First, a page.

This week’s One Born and Netmums blog themes are disability and conception. Last week was the first week I sat down to write my blog post on time but unfortunately I didn’t have anything to say as I was never a rule-breaker. This post will definitely be on time!
I’ve had seizures since I was eighteen but had trouble getting a diagnosis because I was a first year uni student and it was assumed I must have taken drugs. Eventually (ten years later) it was finally confirmed that I have epilepsy.
At the time that I was diagnosed my husband and I were trying to conceive. We were warned that I was not to get pregnant while different medications were introduced, and so, with a heavy heart, I went back on the pill.
It took a while to get my medication right: sometimes it didn’t stop the seizures, sometimes it made me feel ill, and once it made me near-suicidal. Once the right medication had been found and the dosage had been tweaked it was time to find the most pregnancy-friendly equivalent – and then start again with the dosage.
At first the medication wiped me out and I had to take flexi-time at work while I adjusted. Finally, over a year later, I was told that it would be safe for me to get pregnant so long as I took a high dose of folic acide for at least three months before conception.
As I was settling back in to work it definitely wasn’t the right time, and as life carried on we kept thinking we’d wait a little longer.. and a little longer.. until we weren’t quite sure when we might try again. Then, in October 2010, I was sent home from work suffering with dizziness. The doctor asked me to do a pregnancy test, which was negative, and I was treated for labyrinthitis. Soon after I started complaining of heartburn, tiredness and nausea, which led one of my colleagues to constantly ask me if I was pregnant. I was certain I wasn’t because of the negative test, but it turned out she was right.
On November 5th 2010 I was in agony with abdominal pain. I decided not to go to A&E as I thought they’d be overrun with burns and drunks, but I promised my husband that if it was no better the next day we’d go then. All day I put it off, but then I agreed that I would take a pregnancy test and if it was positive we’d go to hospital, but if it was negative I’d take painkillers and try to sleep. We both thought we’d be staying at home.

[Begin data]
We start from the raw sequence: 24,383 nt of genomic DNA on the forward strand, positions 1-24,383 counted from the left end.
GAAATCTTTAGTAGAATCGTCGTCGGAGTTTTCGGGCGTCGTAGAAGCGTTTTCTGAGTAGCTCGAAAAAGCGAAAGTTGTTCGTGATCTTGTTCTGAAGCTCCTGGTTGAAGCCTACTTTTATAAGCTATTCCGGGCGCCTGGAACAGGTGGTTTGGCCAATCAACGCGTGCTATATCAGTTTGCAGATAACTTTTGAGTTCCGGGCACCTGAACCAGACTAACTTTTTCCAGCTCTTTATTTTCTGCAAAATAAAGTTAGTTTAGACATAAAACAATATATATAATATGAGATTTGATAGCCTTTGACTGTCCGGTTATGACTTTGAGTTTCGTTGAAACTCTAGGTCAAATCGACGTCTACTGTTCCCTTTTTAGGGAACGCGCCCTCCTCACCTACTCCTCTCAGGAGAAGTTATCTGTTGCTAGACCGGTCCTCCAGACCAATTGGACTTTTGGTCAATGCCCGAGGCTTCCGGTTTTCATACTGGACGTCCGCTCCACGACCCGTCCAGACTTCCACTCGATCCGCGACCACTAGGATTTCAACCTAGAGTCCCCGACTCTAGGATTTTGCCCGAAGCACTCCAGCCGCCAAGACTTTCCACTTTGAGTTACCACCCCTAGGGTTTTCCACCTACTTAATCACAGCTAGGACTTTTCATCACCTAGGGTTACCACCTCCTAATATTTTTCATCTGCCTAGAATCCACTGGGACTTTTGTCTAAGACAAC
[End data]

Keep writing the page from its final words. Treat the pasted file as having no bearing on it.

When the test was positive I burst into tears and then went into shock. I was convinced I was not only losing a baby but a fallopian tube too. As tests and scans began to indicate that the baby would be okay I started to get excited, but in the back of my mind was the fear that if anything happened it would be my fault as I hadn’t been taking folic acid and was still on medication.
When I was rushed in to hospital, bleeding, at christmas and again at new year I was terrified that I’d hurt my baby and that he wouldn’t survive.
But survive he did, and at my (extra) scans it was clear that he was growing well and that his spine was developing properly. As time went by we became more and more confident that everything was going to be okay, and when I had to increase the dose of my medication in the second and third trimesters I felt fine because I knew we’d passed the most dangerous point.
Although I had continued to suffer seizures throughout my pregnancy I never had a tonic-clonic (previously known as grand mal, the typical type of seizure you see on television) and I didn’t injure myself at all. During childbirth I felt as though I might have a seizure twice and they decided to give me an epidural, but Ted came too quickly.
On the 22nd of July 2011 at 7.47am Edward Thomas was born, weighing 9lb70z. I didn’t have a seizure during the birth. Ted didn’t show any signs of having been affected by my medication. The only post-natal implication for Ted was that my breastmilk made him too drowsy and, after initially trying combination feeding, we had to switch exclusively to the bottle.
Having epilepsy didn’t affect my pregnancy, and luckily the medication doesn’t seem to have affected Ted either, but I did spend the whole nine months panicking that something would have gone unnoticed and that I would always have to live with the knowledge that I had harmed my baby.
Next time, because there will, I hope, be a next time, I will endeavour to do everything right. I’ll take folic acid before I stop taking the pill, and I’ll go for pre-conception drugs counselling, and I’ll make sure that I rest when I’m exhausted.
I know that some things are beyond our control, but I also know that feeling in control can at least allay some of the feelings of dread and panic. Perhaps that will be enough to reassure myself that Ted will have a healthy little brother or sister.
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